Tuesday, September 6, 2011
Maturity And Stepfamily Success
Although I have covered the topic of maturity in a number of different contexts, one of the most important articles I wrote on that subject is to do with building a happy and sustainable stepfamily. As I truly believe in the importance of that message, I've decided to share it with you here in the hope that it will be meaningful and helpful to you.
Thinking about my dad, who recently lost his battle with cancer, caused me to recall some of the memories I have of him. My earliest memories are of play boxing with a father I adored - who was bigger than life, could do no wrong, was my hero and as permanent a fixture in my young life as the trusty old stove that kept me warm in winter. When I became a little older, however, I realized that all was not as well in my home as I had believed. I suddenly noticed dad’s impatience that had all three of us children jumping to please, his quick temper that frequently flared (not usually with me) but often with my older brother. I became aware of the fact that dad’s presence at our dinner table became rarer and rarer and that the weekends we had spent doing fun things as a family in the past were now empty with dad nowhere to be seen. I guess it didn’t come as a big surprise when my mother told me that she and dad were about to divorce. Of course there were many reasons for which my parents made this decision, none of which I understood as the ten year old I was at the time. What I did understand, however, was that my wonderful family of 6 was suddenly reduced to a lonely home consisting of 2 (grandma and me). All other family members quickly dispersed into various directions, no doubt fleeing their confusion and pain. Many years passed, years during which my dad remarried and my mother re-discovered her identity as a single woman. For me these years brought much heartache, confusion, loss of predictability and security and many wrong choices made in a attempt to regain the love I felt I had lost. When I was 25 (or thereabouts) my parents decided to get back together and, although their subsequent journey wasn’t a bed of roses either, they managed to create a pretty happy life together. Dad devoted the rest of his years here on earth to ‘making up’ for lost time, he became an excellent husband and a model parent.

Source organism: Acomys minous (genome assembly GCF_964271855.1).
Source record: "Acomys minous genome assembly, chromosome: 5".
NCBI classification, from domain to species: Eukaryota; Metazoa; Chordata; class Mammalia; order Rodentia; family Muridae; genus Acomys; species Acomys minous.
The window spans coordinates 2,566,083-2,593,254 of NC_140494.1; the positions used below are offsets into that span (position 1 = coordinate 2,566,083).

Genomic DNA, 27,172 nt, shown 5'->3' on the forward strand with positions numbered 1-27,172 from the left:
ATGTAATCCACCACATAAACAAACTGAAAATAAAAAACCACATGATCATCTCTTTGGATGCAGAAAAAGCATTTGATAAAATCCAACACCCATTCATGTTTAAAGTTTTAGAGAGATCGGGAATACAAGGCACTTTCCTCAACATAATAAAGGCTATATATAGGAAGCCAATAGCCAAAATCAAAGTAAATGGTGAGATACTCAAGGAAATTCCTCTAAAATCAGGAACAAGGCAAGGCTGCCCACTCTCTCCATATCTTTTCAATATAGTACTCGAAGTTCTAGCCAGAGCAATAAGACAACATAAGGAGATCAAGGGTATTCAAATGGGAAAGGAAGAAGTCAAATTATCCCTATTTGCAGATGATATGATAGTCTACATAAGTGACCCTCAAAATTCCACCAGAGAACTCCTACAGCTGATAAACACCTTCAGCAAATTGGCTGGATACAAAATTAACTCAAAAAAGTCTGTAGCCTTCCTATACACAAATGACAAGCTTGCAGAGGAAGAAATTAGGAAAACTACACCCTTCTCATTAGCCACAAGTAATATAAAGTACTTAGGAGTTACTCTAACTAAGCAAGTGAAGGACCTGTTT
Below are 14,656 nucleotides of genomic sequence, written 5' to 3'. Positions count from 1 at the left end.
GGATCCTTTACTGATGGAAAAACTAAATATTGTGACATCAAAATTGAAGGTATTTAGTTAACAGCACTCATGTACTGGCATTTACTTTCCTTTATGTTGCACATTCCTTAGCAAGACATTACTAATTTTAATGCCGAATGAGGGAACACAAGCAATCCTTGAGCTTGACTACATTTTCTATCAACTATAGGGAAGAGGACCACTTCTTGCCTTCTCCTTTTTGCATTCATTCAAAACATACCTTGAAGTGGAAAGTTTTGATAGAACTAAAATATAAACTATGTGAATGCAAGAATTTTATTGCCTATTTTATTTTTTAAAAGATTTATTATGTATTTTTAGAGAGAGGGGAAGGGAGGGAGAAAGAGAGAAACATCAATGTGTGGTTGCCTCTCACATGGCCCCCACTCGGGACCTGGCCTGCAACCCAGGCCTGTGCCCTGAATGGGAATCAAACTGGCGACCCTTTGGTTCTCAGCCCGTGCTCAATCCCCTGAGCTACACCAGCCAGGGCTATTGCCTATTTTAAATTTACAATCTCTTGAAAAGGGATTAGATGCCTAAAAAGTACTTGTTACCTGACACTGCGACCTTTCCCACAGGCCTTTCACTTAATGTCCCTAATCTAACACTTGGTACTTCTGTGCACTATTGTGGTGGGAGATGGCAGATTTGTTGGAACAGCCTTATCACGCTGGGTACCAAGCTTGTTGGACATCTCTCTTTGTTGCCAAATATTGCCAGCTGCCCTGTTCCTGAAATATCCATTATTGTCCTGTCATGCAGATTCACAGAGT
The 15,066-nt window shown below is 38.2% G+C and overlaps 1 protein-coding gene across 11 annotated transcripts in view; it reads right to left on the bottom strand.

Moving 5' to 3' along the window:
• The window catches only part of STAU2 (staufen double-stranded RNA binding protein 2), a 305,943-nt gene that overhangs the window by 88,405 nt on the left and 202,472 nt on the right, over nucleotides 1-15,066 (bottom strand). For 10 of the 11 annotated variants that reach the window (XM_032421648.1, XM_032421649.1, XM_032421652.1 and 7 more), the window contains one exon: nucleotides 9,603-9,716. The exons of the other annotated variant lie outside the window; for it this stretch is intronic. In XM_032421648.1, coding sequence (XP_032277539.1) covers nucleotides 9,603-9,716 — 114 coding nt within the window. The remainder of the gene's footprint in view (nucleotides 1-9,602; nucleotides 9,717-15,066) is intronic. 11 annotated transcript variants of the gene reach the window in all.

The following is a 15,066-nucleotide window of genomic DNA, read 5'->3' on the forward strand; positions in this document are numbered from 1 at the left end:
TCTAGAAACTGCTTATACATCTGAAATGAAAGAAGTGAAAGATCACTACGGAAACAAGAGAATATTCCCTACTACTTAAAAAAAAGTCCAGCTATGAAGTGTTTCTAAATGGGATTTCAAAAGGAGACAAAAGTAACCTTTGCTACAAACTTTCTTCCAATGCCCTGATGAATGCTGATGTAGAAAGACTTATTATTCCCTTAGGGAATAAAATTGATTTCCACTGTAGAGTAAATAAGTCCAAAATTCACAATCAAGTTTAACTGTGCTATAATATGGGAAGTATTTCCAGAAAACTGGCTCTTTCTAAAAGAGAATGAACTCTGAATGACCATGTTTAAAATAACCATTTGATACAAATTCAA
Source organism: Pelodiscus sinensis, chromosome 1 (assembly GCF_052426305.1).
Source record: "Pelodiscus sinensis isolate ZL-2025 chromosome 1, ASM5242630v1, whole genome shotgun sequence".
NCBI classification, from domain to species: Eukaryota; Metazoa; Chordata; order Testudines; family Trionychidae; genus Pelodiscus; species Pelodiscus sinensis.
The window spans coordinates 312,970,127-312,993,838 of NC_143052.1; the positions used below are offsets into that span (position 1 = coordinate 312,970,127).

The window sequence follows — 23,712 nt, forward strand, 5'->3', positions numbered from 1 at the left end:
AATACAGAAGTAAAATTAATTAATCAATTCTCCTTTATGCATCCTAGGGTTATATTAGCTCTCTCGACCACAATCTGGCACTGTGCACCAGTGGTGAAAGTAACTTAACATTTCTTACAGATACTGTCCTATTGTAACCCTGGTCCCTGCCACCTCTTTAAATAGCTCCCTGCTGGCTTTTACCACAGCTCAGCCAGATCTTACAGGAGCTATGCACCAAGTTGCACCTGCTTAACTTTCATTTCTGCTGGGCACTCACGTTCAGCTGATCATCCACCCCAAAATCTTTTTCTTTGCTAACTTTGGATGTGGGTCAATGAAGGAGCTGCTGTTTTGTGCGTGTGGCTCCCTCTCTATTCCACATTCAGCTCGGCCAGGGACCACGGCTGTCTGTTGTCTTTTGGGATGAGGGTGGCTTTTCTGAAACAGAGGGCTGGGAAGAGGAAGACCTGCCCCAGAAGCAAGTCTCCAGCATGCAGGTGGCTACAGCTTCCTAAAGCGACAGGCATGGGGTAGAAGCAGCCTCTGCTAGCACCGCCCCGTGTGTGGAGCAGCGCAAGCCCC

Why am I telling you this story? Because what I came to realize over the years was that what made the difference between mum and dad’s early years (their battles, unhappiness and divorce) and their later re-marriage and subsequent happiness (which brought happiness not just to the two of them but to the entire family) was their level of MATURITY. In their younger years they were fairly immature, focused mostly on their personal happiness – THEIR needs and desires, THEIR painful feelings and pride. After all the years of separation with its accompanying hardships, heartache and the devastation of our family, however, they felt ready to do things differently. Not that it came so much easier the second time round, but they had learnt that successful relationships require a certain amount of sacrifice which they were now willing to make. Maturity, of course, isn’t born into us, it isn’t usually acquired in our younger years, isn’t something we are given as a birthday gift, nor can it be bought – BUT is essential to happy satisfying relationships. For second-time-round relationships (as in step-relationships) it is of particular importance and will be the ultimate determinant of whether we will ‘make it’ (or not). It’s with that in mind that I’ve chosen the issue of maturity for today’s topic.
MATURITY is expressed through PATIENCE
Patience is the willingness to pass up immediate pleasure in favour of long-term gain. It is said that patience is a virtue. Well, it certainly doesn’t come easily to the majority of people. I know because I am an active member of that majority and it’s taken a long time for me to acquire it.
Patience for YOU, the step-parent, means:
* Recognition of the need to move slowly and gently into the lives of your stepchildren.
* The realization that stepchildren may need to go through a grieving period before they can accept the new family situation.
* Not to rush or manipulate your stepchildren into demonstrations of affection.
* Understanding that your step-kids won’t respond kindly to attempts at discipline until you have earned the right which cannot happen until you’ve gained their trust.
* Understanding how difficult it is for your partner to be ‘piggy in the middle’ and not to push him or her into taking sides.
* Recognition and graceful acceptance that it usually takes a long time for stepfamilies before they can live together in relative harmony.
Stay tuned as over the next few weeks I'll explore many other virtues that come with maturity and that are critical to building a happy, sustainable and rewarding stepfamily.